The 2008 Election

In late 2007, before the start of the presidential primaries and caucuses and nearly a year before the presidential election, a Democratic victory appeared highly likely. The incumbent president, George W. Bush, had a very low approval rating. The ongoing war in Iraq was unpopular. The economy was deteriorating. Public opinion polls showed that more people believed that the Democrats were better able to handle the nation's problems. Democrats had already capitalized on dissatisfaction with the Bush administration by capturing control of Congress in the 2006 mid-term elections. Most pundits confidently predicted a Democratic victory in 2008.

By July, 2008, after the presidential candidates had effectively been selected, but prior to the national party conventions and the presidential campaign, a Democratic victory did not appear so inevitable. A number of developments during the presidential nominating contests gave Republicans hope for victory:

  • First of all, they nominated Senator John McCain, who was widely seen as a maverick who disagreed with his own party on some important issues, which made him appealing to many independent voters. Moreover, he had criticized the Bush administration on some high profile issues, which led some analysts to think that he could separate himself from the failures of the Bush presidency. Of all the contenders for the Republican nomination, McCain undoubtedly was the one who had the best chance of victory.
  • Second, the Democratic nomination contest proved to be a long and highly competitive battle between Senators Barack Obama and Hillary Clinton. While Obama prevailed, he did so only after what many regarded as a very divisive fight. A substantial number of Clinton supporters, especially women, seemed unhappy with the outcome and reluctant to fully support Obama.
  • Moreover, Obama had potential vulnerabilities. He was a very inexperienced presidential candidate, having served only four years in the U.S. Senate, and Republicans hoped to use that inexperience against him, especially when compared with the lengthy record of public service that McCain possessed. Also, there was speculation that some segments of the Democratic coalition, such as rural white working-class voters, would be reluctant to vote for a black presidential candidate.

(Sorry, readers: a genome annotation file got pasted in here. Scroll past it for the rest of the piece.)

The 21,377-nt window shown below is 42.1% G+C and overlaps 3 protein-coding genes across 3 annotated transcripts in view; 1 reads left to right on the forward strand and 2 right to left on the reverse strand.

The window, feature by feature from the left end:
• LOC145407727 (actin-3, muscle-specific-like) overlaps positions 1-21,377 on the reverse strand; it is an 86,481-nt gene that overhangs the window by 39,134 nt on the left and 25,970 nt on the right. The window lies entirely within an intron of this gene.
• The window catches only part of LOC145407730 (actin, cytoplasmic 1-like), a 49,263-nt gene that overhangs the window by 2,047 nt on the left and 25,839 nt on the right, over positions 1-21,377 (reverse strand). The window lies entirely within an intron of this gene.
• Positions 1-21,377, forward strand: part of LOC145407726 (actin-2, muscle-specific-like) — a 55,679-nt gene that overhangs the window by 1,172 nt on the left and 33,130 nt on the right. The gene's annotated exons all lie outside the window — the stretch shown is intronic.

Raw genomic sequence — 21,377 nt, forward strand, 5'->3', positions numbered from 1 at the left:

While Republicans had reasons to be optimistic at the start of the campaign, the end result was the Democratic victory that pundits had earlier predicted. As the presidential campaign unfolded, a number of developments led to Obama's clear victory:

  • McCain's choice of Alaska Governor Sarah Palin as his running mate, while initially very popular, proved to be a poor choice, as she demonstrated a lack of understanding of issues in her media interviews. Obama's vice-presidential choice, Senator Joe Biden, was a much sounder selection.
  • The collapse of the nation's financial system in September focused attention on economic matters, which clearly advantaged Obama. McCain would have preferred for foreign policy and national security issues to have dominated the campaign.
  • Obama performed quite well in the three presidential debates and during the campaign as a whole, well enough to erase many of the doubts about his ability to handle the job of president.
  • While McCain attempted to separate himself from Bush, the Obama campaign did its best to link them as tightly as possible. They even were able to use McCain's own words against him to do so.
  • Obama also had a far superior campaign organization, due in part to his superior financial resources and in part to the effective organization that he created in many states during the primary season.

Learn more about the 2008 Election

Campaign themes, strategies, and developments

Campaign issues and candidate positions

Election Results

The 2008 contest ended with a clear and undisputed victory for Obama. He won 53.7 percent of the two-party vote (52.9 percent of the total vote), and he won 365 electoral college votes to McCain's 173. View state-by-state results

The congressional elections also were a victory for Democrats, who added seats in the House and Senate, enhancing the majorities that they had won in both houses in the 2006 elections.

Turnout in 20081 was higher than in previous elections. Almost 62 percent of the eligible electorate voted in 2008, compared to about 60 percent in 2004 and 55 percent in 2000.

For more discussion of the 2008 election, consult the following sources of information:

  • Janet M. Box-Steffensmeier and Steven E. Schier, ed. The American Elections of 2008. Lanham, MD: Rowman & Littlefield Publishers, 2009.
  • James W. Ceaser, Andrew E. Busch, and John J. Pitney, Jr. Epic Journey: The 2008 Elections and American Politics. Lanham, MD: Rowman & Littlefield Publishers, 2009.
  • William J. Crotty, ed. Winning the Presidency 2008. Boulder, CO: Paradigm Publishers, 2009.
  • Michael Nelson, ed. The Elections of 2008. Washington, DC: CQ Press, 2009.


1 Further information about turnout in 2008, including turnout estimates for each state in 2008 and comparisons of the 2008 turnout rate to that of previous years, can be found at: